Minister Andrews says his 2005 proposals only give an additional AIRC discretion to stop strikes. But this can only restrict further the effectiveness of union economic pressure. Existing lawful industrial action will become unlawful. The ACTU argued this suspension of bargaining periods is simply to remove unions' bargaining strength, while leaving the employer free to refuse to continue to negotiate genuinely or not at all.
(b) Third party intervention to stop strikes
Minister Andrews proposes a new power for third parties, not the employer or employees involved, affected by industrial action to apply to the AIRC to suspend protected action. As any business deals with a third party, the outcome would make union protected action unlawful and subject to sanctions. This small but most significant amendment is not part of labour law for sound reasons. There are unacceptably wide-ranging possibilities in legally allowing third parties significantly harmed by the strike to intervene in the AIRC to stop strikes. Strikes by definition almost always involve some harm, have some economic impact and apply some pressure, as a last resort.68 This new criteria is unprecedented in an industrial relations system where the employers and unions are supposed to freely collectively bargain, each with industrial weapons of the strike and lock-out, to reach agreement. Third party intervention adds into industrial disputes an unnecessary meddling factor. All kinds of persons other than the industrial parties in dispute, e.g. ideologues and the politically motivated, can apply to stop protected action. Interventions by other businesses or members of the public affected can complicate the settlement of the dispute, possibly making it worse, but again favouring the employer's interests. Forcing the AIRC to have to assess factors affecting third parties over the direct parties is simply not warranted. The outcome of strengthening the employer's power at the expense of the freedom of workers to collectively bargain without penalty is not justified. Better bargaining for whom?
Minister Andrews supported Minister for Education Nelson's response to legitimate higher education union bargaining with the threat of allowing students affected by such disputes to intervene to stop bans.69 Minister Andrews attacked workers in the public sector, nurses, community workers and teachers. The ACTU responded that this was 'a spiteful proposal of the Government's repression of industrial action for the caring professions, nurses, teachers and others that portrays them as wanting to hurt students and patients.' 70 The government takes notice only of employer lobby groups. One example is allowing the overseas car corporations running on 'just in time' production to intervene in car component disputes, stopping lawful industrial action. Employer lobbying occurs whenever there are such disputes. Minister Abbott called one such component suppliers' strike over the denial of worker entitlements as 'treasonous'!71 This is extreme and unwarranted political language that displays the Minister's political ideology. The ACTU argued an alternative industrial relations strategy of consultation not confrontation.72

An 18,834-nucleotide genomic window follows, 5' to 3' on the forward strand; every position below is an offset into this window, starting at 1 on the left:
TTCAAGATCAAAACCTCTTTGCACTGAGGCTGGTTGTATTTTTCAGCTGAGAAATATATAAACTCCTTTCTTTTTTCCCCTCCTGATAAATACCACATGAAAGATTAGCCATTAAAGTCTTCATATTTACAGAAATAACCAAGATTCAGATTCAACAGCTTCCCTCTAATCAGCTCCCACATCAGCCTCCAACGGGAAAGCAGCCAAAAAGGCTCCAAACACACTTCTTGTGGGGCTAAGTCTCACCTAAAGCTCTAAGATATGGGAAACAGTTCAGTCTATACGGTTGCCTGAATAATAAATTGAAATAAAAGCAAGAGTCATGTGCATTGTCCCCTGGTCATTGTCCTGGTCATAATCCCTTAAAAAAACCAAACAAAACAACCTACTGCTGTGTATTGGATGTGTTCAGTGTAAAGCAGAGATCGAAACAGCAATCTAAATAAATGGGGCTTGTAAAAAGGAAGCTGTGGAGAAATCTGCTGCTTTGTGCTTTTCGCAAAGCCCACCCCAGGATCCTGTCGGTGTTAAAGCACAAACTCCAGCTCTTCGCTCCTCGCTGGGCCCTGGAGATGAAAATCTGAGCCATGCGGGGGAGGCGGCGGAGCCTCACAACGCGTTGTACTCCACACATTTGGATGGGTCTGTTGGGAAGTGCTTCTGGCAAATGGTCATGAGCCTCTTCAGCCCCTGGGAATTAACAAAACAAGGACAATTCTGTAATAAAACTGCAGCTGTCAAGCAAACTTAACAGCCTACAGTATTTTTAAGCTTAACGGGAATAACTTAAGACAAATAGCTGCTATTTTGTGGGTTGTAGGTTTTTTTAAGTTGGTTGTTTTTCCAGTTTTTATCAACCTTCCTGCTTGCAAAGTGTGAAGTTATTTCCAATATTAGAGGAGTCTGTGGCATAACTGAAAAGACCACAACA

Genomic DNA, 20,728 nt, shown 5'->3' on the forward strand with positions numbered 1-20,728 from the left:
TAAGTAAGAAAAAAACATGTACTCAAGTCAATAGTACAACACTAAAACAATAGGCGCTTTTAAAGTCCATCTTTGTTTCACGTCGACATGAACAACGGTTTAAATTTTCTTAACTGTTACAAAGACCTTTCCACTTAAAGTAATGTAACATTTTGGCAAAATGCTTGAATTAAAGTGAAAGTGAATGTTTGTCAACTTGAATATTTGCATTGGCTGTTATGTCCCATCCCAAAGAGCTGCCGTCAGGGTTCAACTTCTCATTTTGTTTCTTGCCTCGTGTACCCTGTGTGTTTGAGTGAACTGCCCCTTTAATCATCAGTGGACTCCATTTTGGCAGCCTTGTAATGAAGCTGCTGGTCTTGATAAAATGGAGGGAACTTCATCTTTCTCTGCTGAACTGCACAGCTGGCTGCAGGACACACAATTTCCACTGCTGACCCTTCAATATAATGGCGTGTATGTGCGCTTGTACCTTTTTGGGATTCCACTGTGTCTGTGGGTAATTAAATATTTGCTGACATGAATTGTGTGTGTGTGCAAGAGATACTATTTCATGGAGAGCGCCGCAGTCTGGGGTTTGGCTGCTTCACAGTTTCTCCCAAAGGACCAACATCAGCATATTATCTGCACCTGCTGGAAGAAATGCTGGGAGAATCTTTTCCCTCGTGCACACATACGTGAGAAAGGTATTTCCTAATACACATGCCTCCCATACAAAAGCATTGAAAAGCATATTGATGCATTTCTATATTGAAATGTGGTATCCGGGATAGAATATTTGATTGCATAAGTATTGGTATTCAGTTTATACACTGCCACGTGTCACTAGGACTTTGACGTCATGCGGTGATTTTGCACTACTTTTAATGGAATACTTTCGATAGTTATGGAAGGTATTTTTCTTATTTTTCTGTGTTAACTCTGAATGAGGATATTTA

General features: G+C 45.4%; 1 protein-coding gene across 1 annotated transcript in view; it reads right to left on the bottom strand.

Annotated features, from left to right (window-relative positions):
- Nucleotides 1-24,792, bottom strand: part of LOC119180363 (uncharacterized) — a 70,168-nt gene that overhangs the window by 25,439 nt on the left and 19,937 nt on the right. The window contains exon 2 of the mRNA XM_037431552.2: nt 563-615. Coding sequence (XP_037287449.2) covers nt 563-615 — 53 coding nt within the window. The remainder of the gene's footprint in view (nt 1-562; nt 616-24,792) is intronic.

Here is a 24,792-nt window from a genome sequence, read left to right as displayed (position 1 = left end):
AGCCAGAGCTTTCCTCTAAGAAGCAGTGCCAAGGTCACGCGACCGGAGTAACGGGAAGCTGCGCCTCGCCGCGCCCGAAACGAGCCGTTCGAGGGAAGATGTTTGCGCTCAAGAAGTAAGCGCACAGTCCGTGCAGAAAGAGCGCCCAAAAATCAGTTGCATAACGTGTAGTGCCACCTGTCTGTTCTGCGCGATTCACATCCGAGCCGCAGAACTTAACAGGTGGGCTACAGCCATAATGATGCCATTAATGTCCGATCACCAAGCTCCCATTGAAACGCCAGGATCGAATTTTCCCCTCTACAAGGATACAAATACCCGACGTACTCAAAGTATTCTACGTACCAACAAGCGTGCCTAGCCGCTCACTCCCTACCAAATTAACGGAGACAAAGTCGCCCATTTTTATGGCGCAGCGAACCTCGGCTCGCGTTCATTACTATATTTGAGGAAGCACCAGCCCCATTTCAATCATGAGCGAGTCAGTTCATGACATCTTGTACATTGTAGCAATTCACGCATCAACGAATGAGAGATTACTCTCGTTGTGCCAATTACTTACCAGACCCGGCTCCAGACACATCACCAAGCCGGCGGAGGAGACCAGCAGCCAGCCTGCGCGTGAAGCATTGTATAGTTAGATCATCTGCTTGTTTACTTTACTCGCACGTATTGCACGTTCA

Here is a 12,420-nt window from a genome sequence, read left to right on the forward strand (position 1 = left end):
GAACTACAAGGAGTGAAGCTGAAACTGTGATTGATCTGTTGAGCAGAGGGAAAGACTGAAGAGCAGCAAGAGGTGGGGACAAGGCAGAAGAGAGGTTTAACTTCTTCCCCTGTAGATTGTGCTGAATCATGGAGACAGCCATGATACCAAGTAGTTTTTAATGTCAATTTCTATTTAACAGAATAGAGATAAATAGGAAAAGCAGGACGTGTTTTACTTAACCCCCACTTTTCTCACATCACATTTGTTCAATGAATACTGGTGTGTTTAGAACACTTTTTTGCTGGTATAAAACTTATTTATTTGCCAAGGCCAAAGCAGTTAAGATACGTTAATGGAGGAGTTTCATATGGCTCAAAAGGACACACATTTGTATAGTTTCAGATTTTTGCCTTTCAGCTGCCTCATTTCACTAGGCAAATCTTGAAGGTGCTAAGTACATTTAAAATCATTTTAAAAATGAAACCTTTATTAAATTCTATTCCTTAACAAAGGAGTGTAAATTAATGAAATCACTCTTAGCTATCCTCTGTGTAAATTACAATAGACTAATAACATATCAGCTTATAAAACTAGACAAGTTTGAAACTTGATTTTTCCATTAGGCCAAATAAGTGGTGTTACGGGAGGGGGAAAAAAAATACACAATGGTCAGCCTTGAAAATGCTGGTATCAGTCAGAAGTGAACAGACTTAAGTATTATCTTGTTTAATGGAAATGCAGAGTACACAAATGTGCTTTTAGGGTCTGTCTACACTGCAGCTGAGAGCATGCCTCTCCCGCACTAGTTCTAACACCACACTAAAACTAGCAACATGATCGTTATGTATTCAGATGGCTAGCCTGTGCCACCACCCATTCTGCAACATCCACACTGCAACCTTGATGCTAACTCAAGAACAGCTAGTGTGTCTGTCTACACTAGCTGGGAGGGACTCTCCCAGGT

O'Neil (2004) understatedly concludes: 'It is difficult to imagine that protected industrial action will not result in some economic damage to third parties and there is at the least the potential for the scope of the immunity offered under protected action to be narrowed by the Bill.'
(c) Prohibition of all strikes during agreement
The BB Bill prohibits industrial action for all reasons during the term of the Certified Agreement. It responded to lobbying by employers to reverses the Emwest decisions.73 There is an argument that the current WR Act (1996) section 170MN proscribing industrial action and denying the right for individuals and unions to strike during the agreement is in breach of ILO principles.74 The Federal Full Court interpreted in a pragmatic industrial relations manner prohibition on industrial action as relating to terms in the actual agreement. It recognised claims, such as here with new redundancy over a restructuring not covered in the Certified Agreement. Unions want the right to bargain in the changed circumstances on the terms of redundancy and should be able to take protected industrial action over new claims.
The preferable view is that which permits and encourages flexibility in the bargaining process. Comprehensive agreements may be desirable in some and perhaps most circumstances. But there may be cases when it will be in the interests of good workplace relations to conclude an agreement on some issues and leave less pressing issues for a subsequent agreement. If any certified agreement, however narrow in its terms, has the effect that industrial action is prohibited generally in respect of the employment relationship to which it applies the result will be effectively to discourage resort to a possible option for the partial resolution of complex industrial negotiations. (French and von Doussa JJ par 37).